PARIS, (Reuters) – A judge found former French president Jacques Chirac guilty on Thursday of misusing public funds, making him the country’s first head of state to be convicted since Nazi collaborator Marshal Philippe Petain in 1945.
Chirac, 79, was absent from the court as the judge declared him guilty of knowingly operating a system that diverted about 1.4 million euros of Paris City Hall funds for political purposes when he was mayor of the French capital.
The judge handed down a suspended two-year jail sentence on Chirac, who was president from 1995 until 2007 and suffers from neurological problems, according to his doctors.
Lawyers who had sought a conviction said the verdict on Chirac served as a reminder to France’s ruling class that politicians could not abuse their position with impunity.
Chirac was tried on charges of channelling public money into phantom jobs for political cronies when he was mayor of Paris between 1977 and 1995, a time when he built a new centre-right Gaullist party that launched his bid to become president.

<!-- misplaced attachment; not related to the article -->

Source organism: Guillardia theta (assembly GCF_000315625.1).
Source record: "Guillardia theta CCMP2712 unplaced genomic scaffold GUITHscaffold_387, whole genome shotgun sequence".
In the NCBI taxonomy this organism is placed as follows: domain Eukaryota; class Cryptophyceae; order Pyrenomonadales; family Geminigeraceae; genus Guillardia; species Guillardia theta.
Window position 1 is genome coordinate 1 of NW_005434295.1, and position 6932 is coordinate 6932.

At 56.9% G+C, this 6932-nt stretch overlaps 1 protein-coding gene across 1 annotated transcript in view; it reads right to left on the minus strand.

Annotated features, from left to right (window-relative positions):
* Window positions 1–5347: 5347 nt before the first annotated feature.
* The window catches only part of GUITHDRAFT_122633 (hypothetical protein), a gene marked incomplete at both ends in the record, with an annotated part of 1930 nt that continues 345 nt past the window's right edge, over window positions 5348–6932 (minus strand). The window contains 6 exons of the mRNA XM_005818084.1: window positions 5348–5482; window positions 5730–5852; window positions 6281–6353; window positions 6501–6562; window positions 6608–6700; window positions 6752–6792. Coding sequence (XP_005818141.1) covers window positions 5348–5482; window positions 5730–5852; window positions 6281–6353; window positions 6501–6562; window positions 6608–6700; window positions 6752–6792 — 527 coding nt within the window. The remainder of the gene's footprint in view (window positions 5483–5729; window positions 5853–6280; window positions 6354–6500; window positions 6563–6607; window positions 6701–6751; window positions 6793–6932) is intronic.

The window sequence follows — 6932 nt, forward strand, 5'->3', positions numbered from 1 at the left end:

Chirac, excused from much of the proceedings on the grounds of a failing memory, could in theory have been sent to jail for 10 years, the maximum sentence for the charges against him.
Chirac’s lawyer, Georges Kiejman, told reporters that he would talk to his client before deciding later in the day whether to make an appeal.
“The verdict may look severe but it is worth noting that the court acted with a large measure of moderation, highlighting the personal qualities of president Chirac, how old the events in question were and the role he played in reorganising how political parties are funded,” Kiijman said.
Jerome Karsenti, a lawyer for an anti-corruption association that sought a conviction, said Thursday’s ruling was “historic and exemplary”.